Mike Houston, sporting a purple tie highlighted with East Carolina’s logo, stepped to the podium and said all the right things to win Tuesday’s press conference as the right fit as ECU’s new football coach.
He noted he’s from Franklin, N.C, and has long understood the passion of Pirate Nation from his football playing days at Franklin High. He also was tight end at Mars Hill University near Asheville, and as a high school coach in Asheville he met his future wife, Amanda.
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“When we stepped off the plane there was overwhelming feeling we were home,” he said. “To be back in state of North Carolina and to know how special football is at East Carolina is something I’m excited about it; my whole family is excited about it.”
Houston, 47, went on to characterize his offense as high-powered but able to run the ball, a 4-2-5 defense that will be physical and demands his players understand they are representing ECU on the field as well as off it.
Really, though, all he had to do to affirm ECU’s appeal to him was point to his family seated in the front row of the audience.
His wife wore a stylish fluffy purple scarf. His sons Owen, 10, and Reid, 6, were dressed in purple ECU sweatshirts. When the media session broke into mingling, Owen and Reid tossed a football back and forth. Reid was throwing as a natural lefty, same as returning starting quarterback Holton Ahlers. He also spells his first name uniquely, same as backup quarterback Reid Herring. He’s got both QBs covered.
“That was the first thing I asked Reid – how he spells it,” said Amanda. “It’s challenging moving with two young kids, but this is a great opportunity. Mike has always felt ECU would be a great job.”
Houston said his immediate task is to prepare for this weekend’s official recruiting visits with the help of former coach Scottie Montgomery’s assistant coaches. The Pirates at one point had 22 oral commitments, but it is down to 19 following de-commitments as the season unraveled from 2-2 to a third-straight 3-9 record under Montgomery.
Houston brings a long track record of success with an 80-25 overall head coach record at three schools.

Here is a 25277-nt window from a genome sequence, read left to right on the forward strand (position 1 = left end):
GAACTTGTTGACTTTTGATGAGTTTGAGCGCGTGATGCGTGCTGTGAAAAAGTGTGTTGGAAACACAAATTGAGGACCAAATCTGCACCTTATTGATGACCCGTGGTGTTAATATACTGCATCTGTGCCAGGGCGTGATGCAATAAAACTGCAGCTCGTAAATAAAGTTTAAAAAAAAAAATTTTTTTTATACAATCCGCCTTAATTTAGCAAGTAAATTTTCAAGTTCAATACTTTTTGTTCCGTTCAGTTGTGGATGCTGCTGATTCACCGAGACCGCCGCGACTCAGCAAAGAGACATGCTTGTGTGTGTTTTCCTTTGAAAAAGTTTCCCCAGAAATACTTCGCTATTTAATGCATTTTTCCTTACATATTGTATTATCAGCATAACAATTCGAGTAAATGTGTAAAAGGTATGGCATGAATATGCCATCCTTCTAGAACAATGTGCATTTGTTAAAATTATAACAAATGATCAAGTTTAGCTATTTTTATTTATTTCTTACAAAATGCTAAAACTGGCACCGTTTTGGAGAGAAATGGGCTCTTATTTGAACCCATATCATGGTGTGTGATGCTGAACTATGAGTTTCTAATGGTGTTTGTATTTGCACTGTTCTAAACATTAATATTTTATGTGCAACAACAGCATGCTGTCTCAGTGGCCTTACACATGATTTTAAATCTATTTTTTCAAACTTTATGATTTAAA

In three seasons at JMU he was 37-6. He took a team coming off back-to-back trips to the Football Championship Subdivision playoffs in 2014 and 2105 and elevated the Dukes. JMU won the 2016 FCS title, finished 2017 as the FCS runner-up and advanced to the second round in 2018.
JMU had a triple-option offense history, but Houston transitioned the program to the spread offense with a running game that the Dukes featured the past three seasons.
“We’ll run spreads; we’ll throw it around and run the ball, too,” said Ahlers, who attended the media session. “We’re really excited; we’ve bought into him.”
In Houston’s two previous years at The Citadel he was 14-11. The Bulldogs had had only two winning seasons in the previous 10. His 2014 Bulldogs were 5-7, but the 2015 The Citadel went 9-4, won its conference title and advanced to the FCS playoffs.
His first head coaching job was at Lenoir-Rhyne University, where he spent three seasons at the NCAA Division II private school in Hickory. In his last season in 2013, he guided the Bears to a NCAA DII runner-up finish.
ECU’s Monday press conference introducing Jon Gilbert as the new athletic director, a position that had been vacant since March, and Houston as the football coach 24 hours later concluded a whirlwind Monday and Tuesday that had followed a chaotic Thursday-through-Saturday last week.
Montgomery was fired after Thursday morning’s practice, two days before traveling to N.C. State to end the season with a 58-3 loss under interim coach/defensive coordinator David Blackwell.
On Sunday night, Houston met with his new roster to list his expectations. He told them he understands Montgomery, as well as previous coach Ruffin McNeill, who was fired after the 2015 season, were beloved mentors.
“I told them I know Scottie and I know Ruff,” he said. “Ruff and I are good friends. I said they will never hear me talk negatively about a former coach. Those two guys gave East Carolina everything they had. I respect that. Players on my team now are here because of former coaches. I know they have an emotional attachment to them, but I look forward to building on what my predecessors have done here.”